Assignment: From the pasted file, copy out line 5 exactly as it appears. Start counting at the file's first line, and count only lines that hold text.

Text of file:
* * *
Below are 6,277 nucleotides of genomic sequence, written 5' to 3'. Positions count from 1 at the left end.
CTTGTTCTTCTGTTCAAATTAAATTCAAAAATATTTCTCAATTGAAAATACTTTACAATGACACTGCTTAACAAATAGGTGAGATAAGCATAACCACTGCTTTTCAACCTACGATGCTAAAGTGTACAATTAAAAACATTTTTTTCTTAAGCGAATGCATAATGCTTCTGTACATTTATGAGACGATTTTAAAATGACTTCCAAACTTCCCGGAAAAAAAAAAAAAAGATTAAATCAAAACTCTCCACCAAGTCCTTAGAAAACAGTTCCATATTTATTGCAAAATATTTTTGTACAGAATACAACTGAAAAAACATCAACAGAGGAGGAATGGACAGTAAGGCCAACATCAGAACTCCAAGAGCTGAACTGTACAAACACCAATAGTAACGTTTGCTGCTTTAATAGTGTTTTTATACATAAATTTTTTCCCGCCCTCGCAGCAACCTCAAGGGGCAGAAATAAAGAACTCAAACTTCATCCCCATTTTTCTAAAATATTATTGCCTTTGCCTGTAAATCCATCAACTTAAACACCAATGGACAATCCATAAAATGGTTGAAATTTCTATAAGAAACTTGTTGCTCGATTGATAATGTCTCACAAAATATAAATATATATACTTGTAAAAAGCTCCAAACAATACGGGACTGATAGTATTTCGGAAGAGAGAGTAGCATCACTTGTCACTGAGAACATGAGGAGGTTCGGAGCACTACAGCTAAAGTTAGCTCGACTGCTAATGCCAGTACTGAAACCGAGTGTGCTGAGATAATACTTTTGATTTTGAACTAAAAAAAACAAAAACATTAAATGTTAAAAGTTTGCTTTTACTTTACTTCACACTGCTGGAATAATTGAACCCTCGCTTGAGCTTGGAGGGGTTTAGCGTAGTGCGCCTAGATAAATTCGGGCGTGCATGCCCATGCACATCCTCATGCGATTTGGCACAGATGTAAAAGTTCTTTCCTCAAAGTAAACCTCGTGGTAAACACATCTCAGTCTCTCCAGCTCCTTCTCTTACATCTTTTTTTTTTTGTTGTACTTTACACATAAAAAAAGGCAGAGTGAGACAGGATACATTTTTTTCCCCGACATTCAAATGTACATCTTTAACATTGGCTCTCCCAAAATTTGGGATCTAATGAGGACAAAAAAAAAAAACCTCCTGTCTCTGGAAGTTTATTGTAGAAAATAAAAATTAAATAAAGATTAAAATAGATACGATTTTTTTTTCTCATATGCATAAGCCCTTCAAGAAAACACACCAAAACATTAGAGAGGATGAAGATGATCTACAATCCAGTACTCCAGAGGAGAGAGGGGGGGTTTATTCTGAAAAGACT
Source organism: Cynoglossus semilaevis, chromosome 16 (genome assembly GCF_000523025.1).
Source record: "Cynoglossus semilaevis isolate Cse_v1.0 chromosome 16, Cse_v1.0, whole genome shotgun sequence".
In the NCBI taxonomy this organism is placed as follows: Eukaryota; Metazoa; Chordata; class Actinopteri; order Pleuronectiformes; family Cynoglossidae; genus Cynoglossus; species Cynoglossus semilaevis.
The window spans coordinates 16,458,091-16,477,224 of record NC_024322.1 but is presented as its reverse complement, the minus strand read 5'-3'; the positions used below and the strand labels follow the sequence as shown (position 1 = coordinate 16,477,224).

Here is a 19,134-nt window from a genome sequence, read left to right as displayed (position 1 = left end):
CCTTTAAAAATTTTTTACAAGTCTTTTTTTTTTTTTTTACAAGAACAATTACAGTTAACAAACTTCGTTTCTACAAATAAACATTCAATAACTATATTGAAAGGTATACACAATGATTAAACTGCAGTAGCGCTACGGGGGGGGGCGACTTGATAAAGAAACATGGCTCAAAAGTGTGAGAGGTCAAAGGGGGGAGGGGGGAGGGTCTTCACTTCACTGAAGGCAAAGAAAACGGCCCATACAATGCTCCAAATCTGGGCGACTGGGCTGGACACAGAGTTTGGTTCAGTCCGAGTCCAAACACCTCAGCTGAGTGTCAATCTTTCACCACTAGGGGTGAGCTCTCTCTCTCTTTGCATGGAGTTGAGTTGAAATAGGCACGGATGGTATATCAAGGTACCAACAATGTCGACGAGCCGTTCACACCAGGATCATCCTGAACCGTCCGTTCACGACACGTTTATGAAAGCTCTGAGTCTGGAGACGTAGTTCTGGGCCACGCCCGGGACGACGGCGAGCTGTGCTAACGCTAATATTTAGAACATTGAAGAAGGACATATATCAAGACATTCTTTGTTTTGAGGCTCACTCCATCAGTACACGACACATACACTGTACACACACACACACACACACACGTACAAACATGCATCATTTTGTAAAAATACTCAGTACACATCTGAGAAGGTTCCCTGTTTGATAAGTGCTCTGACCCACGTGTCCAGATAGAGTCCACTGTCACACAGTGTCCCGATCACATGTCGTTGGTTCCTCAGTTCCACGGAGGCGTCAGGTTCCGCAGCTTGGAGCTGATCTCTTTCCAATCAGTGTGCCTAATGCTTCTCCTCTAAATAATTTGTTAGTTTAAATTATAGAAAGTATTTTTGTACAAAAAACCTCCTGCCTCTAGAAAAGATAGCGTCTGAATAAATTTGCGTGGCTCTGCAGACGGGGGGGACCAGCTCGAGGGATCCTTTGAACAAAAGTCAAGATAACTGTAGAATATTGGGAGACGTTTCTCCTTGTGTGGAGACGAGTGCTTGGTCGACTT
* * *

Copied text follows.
In the NCBI taxonomy this organism is placed as follows: Eukaryota; Metazoa; Chordata; class Actinopteri; order Pleuronectiformes; family Cynoglossidae; genus Cynoglossus; species Cynoglossus semilaevis.